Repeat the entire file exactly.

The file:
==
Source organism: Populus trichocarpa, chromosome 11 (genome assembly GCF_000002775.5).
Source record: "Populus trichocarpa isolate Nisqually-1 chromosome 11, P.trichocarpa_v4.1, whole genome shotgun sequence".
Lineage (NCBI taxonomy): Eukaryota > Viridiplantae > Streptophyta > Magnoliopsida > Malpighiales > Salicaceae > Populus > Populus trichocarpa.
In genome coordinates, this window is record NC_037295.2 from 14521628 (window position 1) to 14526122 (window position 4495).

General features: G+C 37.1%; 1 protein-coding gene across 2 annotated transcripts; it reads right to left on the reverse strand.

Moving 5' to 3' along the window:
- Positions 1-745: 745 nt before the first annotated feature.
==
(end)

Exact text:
Source organism: Populus trichocarpa, chromosome 11 (genome assembly GCF_000002775.5).
Source record: "Populus trichocarpa isolate Nisqually-1 chromosome 11, P.trichocarpa_v4.1, whole genome shotgun sequence".
Lineage (NCBI taxonomy): Eukaryota > Viridiplantae > Streptophyta > Magnoliopsida > Malpighiales > Salicaceae > Populus > Populus trichocarpa.
In genome coordinates, this window is record NC_037295.2 from 14521628 (window position 1) to 14526122 (window position 4495).

General features: G+C 37.1%; 1 protein-coding gene across 2 annotated transcripts; it reads right to left on the reverse strand.

Moving 5' to 3' along the window:
- Positions 1-745: 745 nt before the first annotated feature.